Now that I knew I’d attempt the big SD, I had to get there. There really aren’t too many couchsurfers in western Minnesota! Why not camp, you may ask. You’ve barely camped this whole time, Lowell! True, I have not used my tent as much as I thought I would up to this point. The reason for this, if you haven’t noticed, is because I love meeting new people. They are doors through which I can walk into a new city and experience it. Of course I also can (and do) go off on my own to see these places for myself. I found one couchsurfer in Montevideo, MN. Marc lives there with his wife Jen and two children. Montevideo is 130 miles from Minneapolis so initially I planned on taking two days to get there with a camping day in Hutchinson. A bicycle path should have taken me all the way to Hutchinson but about 20 miles away it stopped! It just stopped! Apparently the bike path turns into grass and is generally used in the winter for xc skiing, snowmobiles and other winter activities. No worries though, I hopped on the main road and was in Hutchinson around 12:30. I considered sticking around but the weather was so nice (cool with tailwinds and no forecasted rain) that I called Marc to see if they’d accept me a day earlier. As I called I remembered that it was Father’s Day and they might not want the interruption. I decided to go anyway and camp in Montevideo if they weren’t around. Did you know there are Pelicans in Minnesota? They’re huge! I definitely felt the additional 70 miles in my arms, shoulders, legs, butt and back (okay, everywhere). It was an amazing experience, however, to discover I could ride through these aches and adjust my riding style to ease them. If I ever I have to travel this distance again out of necessity, I will be prepared.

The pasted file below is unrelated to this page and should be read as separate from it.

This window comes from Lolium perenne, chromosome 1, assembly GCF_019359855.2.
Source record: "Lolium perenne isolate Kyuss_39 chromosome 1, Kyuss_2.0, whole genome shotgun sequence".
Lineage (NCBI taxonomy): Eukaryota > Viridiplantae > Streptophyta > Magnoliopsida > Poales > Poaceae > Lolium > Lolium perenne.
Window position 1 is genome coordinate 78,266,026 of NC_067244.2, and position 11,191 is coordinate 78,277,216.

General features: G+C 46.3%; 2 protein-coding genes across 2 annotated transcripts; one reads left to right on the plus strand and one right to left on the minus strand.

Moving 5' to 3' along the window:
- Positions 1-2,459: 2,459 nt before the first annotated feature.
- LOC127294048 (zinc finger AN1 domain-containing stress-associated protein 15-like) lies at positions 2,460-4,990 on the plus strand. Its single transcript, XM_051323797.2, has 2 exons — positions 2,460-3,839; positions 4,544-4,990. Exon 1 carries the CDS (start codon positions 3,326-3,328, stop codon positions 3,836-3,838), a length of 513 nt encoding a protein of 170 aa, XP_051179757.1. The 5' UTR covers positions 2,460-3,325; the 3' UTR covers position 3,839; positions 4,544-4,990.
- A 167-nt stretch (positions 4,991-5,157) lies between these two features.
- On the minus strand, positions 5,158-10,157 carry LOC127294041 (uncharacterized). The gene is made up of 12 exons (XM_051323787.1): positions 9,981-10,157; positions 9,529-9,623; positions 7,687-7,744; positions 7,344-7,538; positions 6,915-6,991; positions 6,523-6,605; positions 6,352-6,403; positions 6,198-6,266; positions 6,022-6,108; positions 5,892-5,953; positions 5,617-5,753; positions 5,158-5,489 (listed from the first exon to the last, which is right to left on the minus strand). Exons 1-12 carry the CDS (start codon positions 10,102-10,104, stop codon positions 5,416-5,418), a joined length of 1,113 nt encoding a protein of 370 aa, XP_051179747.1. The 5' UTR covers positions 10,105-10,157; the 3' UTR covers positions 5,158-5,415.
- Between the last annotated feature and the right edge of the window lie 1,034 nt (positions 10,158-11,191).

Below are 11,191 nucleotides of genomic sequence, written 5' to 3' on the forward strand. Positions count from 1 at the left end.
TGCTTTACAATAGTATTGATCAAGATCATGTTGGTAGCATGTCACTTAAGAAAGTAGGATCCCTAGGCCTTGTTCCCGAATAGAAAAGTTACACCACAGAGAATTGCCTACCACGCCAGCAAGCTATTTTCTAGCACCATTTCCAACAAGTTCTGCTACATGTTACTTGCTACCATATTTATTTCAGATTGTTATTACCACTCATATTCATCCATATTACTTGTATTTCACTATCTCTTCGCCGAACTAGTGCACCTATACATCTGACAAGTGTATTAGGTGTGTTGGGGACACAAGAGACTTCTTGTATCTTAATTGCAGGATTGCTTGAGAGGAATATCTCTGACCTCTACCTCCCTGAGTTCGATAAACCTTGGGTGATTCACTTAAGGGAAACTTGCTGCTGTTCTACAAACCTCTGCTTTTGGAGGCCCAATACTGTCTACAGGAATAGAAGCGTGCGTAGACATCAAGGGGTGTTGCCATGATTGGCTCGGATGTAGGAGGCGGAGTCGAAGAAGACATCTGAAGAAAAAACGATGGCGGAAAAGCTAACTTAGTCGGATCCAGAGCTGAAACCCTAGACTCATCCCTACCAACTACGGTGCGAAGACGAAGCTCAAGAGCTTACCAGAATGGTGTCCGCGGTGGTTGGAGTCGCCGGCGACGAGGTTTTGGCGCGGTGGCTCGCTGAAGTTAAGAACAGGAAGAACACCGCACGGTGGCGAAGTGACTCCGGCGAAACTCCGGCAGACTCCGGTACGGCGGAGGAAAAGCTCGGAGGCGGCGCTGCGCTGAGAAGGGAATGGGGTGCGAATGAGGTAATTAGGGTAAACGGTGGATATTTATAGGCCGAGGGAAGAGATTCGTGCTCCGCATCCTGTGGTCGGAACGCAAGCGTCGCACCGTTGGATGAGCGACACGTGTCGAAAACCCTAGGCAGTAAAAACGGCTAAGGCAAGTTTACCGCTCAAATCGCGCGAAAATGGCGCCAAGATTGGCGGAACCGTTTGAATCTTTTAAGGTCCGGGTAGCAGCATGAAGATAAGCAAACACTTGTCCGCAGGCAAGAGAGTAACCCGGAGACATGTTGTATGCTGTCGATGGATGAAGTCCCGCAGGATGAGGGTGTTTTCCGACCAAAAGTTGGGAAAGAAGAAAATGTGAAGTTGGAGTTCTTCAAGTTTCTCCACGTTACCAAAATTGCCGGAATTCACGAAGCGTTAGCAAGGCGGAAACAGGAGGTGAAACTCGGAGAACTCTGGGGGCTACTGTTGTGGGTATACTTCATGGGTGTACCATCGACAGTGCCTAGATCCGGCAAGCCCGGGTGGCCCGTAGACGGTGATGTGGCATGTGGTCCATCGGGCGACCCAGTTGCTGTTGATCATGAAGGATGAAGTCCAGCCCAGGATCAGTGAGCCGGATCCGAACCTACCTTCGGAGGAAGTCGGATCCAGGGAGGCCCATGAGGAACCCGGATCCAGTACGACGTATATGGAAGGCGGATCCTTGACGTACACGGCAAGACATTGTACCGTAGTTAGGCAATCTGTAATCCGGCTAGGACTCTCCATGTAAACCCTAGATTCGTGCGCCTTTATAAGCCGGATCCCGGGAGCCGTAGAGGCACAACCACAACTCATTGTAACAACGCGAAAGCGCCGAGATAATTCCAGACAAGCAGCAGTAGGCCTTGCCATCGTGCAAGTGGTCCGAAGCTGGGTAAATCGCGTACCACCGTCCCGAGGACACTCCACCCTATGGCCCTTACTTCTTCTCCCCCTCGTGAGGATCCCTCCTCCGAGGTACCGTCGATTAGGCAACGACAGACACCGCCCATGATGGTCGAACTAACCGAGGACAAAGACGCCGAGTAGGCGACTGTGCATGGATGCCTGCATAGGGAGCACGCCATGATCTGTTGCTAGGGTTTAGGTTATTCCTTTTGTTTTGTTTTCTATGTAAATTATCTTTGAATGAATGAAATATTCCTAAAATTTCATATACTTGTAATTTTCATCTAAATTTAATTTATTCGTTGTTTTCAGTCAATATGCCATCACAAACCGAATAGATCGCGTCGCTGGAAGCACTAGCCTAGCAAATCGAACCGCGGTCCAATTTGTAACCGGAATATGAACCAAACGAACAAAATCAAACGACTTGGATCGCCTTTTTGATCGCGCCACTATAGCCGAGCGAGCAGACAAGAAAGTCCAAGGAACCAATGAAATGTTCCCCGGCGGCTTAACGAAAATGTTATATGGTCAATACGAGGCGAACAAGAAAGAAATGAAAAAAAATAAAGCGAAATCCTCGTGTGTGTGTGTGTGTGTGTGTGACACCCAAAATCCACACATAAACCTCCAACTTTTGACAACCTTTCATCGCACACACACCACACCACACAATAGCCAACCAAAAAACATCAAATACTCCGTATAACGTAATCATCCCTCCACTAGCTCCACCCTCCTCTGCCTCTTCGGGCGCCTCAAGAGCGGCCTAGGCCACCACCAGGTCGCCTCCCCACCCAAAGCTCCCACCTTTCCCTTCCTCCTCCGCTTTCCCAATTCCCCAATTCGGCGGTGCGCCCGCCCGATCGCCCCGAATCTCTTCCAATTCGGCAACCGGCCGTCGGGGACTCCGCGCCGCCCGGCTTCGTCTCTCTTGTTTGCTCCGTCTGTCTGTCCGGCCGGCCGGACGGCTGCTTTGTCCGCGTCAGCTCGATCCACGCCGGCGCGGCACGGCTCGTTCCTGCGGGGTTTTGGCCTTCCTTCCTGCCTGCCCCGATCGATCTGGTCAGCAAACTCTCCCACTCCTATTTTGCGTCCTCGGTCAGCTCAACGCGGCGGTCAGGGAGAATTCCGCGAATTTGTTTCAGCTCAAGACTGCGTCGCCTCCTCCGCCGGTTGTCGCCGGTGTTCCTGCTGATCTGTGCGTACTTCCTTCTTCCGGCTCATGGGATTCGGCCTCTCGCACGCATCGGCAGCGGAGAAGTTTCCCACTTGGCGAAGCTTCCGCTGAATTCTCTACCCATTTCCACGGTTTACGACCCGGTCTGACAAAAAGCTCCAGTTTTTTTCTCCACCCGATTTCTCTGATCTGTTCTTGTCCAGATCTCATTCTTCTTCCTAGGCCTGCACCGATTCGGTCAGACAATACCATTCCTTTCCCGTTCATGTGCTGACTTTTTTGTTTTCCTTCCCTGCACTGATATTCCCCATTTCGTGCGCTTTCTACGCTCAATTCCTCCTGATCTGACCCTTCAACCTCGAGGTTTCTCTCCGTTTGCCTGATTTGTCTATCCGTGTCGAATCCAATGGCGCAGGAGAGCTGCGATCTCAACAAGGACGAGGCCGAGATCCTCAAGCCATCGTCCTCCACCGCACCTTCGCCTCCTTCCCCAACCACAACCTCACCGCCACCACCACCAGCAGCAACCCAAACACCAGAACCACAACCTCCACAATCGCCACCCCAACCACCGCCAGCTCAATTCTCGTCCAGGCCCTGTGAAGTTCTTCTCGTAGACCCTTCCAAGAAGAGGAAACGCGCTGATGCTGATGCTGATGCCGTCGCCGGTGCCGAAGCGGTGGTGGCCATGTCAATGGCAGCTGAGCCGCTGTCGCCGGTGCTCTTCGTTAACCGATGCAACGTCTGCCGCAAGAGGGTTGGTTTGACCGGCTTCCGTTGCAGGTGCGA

Around 8pm, after grabbing some dinner in town, I got a phone call from Jen saying they’d love to have me over. Marc is an online school teacher and Jen is going to school for social working/justice. It was great to have a shower and bed after such a long day. Severe weather was forecasted for the following day and they were more than happy to let me stay another day if I chose…so I did! Montevideo is a very interesting small town. I met the big cheese of the town, Patrick at Cure. Cure is a shop in town that is really trying to protect the areas natural habitats and put Montevideo on the maps as an artistic, intellectual small town with culture and activity. Later in my day of rest, Marc took me to his property outside of town. On forty acres of beautiful land we watered some baby apple trees and sat in his homemade sauna. That’s right, a sauna! Having never really experienced one, I was excited to see what it was about. Having an interest in wood structures, Marc and Jen had done many saunas over the years and one or two houses I believe. This one was built within a small retired grain silo. From the outside it looked no different than the others on the property except for a small inconspicuous stovepipe sticking out of the top. On the inside was a wall separating a small changing area and the actual sauna. A dim candle in the changing room lit up both rooms through a window in the wall and the orange light reflecting off of the steam soaked cedar panels created the ultimate relaxing environment. Having just enjoyed a weekend of shenanigans in Minneapolis, it was nice to tone things down and just let the heat and steam work their magic. I must say that up to this point, the sauna has to be one of my best couchsurfing experience.